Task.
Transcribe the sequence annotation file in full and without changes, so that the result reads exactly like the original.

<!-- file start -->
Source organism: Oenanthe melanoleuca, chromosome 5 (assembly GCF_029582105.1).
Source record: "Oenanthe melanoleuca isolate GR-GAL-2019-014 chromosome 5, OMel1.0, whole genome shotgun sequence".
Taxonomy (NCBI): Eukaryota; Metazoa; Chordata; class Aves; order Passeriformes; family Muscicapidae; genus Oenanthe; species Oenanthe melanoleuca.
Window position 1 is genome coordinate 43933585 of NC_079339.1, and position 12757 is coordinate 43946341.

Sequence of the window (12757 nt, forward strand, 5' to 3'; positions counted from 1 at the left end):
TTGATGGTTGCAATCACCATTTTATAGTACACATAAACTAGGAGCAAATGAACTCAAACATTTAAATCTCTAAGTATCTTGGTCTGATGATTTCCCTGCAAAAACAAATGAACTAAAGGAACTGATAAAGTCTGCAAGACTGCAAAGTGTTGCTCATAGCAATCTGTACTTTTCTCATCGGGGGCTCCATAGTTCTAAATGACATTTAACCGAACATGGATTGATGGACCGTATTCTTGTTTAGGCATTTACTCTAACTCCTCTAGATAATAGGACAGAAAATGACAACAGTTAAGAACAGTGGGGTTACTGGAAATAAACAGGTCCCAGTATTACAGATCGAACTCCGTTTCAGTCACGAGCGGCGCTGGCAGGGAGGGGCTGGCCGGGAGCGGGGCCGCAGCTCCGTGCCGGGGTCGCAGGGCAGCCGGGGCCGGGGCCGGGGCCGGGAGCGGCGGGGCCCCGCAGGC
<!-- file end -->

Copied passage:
Source organism: Oenanthe melanoleuca, chromosome 5 (assembly GCF_029582105.1).
Source record: "Oenanthe melanoleuca isolate GR-GAL-2019-014 chromosome 5, OMel1.0, whole genome shotgun sequence".
Taxonomy (NCBI): Eukaryota; Metazoa; Chordata; class Aves; order Passeriformes; family Muscicapidae; genus Oenanthe; species Oenanthe melanoleuca.
Window position 1 is genome coordinate 43933585 of NC_079339.1, and position 12757 is coordinate 43946341.

Sequence of the window (12757 nt, forward strand, 5' to 3'; positions counted from 1 at the left end):
TTGATGGTTGCAATCACCATTTTATAGTACACATAAACTAGGAGCAAATGAACTCAAACATTTAAATCTCTAAGTATCTTGGTCTGATGATTTCCCTGCAAAAACAAATGAACTAAAGGAACTGATAAAGTCTGCAAGACTGCAAAGTGTTGCTCATAGCAATCTGTACTTTTCTCATCGGGGGCTCCATAGTTCTAAATGACATTTAACCGAACATGGATTGATGGACCGTATTCTTGTTTAGGCATTTACTCTAACTCCTCTAGATAATAGGACAGAAAATGACAACAGTTAAGAACAGTGGGGTTACTGGAAATAAACAGGTCCCAGTATTACAGATCGAACTCCGTTTCAGTCACGAGCGGCGCTGGCAGGGAGGGGCTGGCCGGGAGCGGGGCCGCAGCTCCGTGCCGGGGTCGCAGGGCAGCCGGGGCCGGGGCCGGGGCCGGGAGCGGCGGGGCCCCGCAGGC